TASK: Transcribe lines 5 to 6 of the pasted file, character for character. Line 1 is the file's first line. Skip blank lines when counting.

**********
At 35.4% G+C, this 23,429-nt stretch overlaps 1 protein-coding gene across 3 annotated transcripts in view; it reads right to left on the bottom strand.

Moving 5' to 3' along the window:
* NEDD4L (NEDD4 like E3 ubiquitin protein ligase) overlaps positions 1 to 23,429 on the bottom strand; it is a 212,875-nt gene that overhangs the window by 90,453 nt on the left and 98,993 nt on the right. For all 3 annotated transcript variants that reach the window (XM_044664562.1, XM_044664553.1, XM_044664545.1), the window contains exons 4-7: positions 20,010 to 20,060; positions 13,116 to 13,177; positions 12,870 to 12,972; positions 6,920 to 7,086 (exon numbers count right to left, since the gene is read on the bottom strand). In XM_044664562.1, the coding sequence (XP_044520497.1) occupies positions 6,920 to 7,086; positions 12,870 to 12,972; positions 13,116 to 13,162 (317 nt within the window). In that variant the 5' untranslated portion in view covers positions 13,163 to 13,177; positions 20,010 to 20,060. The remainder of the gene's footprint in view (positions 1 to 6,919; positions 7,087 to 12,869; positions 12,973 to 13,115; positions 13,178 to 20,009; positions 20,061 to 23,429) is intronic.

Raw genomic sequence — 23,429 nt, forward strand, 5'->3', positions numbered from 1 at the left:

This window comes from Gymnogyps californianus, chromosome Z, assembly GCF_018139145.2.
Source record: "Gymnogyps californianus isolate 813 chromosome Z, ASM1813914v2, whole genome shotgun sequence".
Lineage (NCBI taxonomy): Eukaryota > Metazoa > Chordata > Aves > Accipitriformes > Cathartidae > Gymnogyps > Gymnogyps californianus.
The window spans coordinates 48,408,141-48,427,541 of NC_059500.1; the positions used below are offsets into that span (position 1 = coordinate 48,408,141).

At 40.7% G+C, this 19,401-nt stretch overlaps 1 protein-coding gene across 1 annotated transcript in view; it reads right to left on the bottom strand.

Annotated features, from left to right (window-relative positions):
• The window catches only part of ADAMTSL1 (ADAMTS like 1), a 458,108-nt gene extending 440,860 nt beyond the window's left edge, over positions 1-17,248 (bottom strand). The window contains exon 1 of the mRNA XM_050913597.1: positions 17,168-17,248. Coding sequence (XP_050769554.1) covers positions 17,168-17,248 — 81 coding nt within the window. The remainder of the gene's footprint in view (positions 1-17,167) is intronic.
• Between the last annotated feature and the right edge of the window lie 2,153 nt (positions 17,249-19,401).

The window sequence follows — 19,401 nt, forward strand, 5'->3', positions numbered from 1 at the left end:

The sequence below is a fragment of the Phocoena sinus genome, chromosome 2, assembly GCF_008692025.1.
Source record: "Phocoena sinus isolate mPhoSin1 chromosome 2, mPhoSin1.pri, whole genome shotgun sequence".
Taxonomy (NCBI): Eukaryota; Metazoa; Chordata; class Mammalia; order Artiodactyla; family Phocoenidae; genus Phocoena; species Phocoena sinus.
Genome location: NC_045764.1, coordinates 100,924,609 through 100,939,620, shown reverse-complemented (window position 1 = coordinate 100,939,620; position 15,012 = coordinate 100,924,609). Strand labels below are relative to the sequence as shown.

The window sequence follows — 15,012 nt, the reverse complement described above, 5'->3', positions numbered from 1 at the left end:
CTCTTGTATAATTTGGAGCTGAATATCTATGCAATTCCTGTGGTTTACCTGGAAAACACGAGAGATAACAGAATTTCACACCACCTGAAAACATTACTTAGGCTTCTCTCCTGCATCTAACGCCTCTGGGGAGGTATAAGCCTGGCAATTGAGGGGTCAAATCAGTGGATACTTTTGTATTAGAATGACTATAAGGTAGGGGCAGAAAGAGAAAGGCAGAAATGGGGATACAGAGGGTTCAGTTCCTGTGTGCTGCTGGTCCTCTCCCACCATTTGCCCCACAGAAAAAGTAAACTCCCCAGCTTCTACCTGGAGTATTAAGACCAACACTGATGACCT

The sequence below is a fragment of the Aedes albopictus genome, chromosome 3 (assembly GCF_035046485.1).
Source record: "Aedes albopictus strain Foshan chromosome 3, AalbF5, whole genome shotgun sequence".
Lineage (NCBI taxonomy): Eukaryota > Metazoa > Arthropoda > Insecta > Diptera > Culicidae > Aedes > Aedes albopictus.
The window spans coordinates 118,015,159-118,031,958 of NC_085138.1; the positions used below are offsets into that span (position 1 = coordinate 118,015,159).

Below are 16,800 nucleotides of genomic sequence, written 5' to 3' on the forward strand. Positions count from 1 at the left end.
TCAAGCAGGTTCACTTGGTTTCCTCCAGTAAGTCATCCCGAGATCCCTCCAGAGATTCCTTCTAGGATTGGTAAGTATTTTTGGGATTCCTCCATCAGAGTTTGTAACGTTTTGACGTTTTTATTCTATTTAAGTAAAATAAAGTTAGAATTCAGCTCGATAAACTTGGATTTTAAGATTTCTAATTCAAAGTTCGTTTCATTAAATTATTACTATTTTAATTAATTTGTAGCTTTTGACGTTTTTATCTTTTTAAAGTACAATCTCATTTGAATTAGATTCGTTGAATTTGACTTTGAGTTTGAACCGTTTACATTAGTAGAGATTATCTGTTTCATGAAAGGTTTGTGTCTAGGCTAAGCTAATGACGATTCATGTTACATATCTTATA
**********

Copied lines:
This window comes from Gymnogyps californianus, chromosome Z, assembly GCF_018139145.2.
Source record: "Gymnogyps californianus isolate 813 chromosome Z, ASM1813914v2, whole genome shotgun sequence".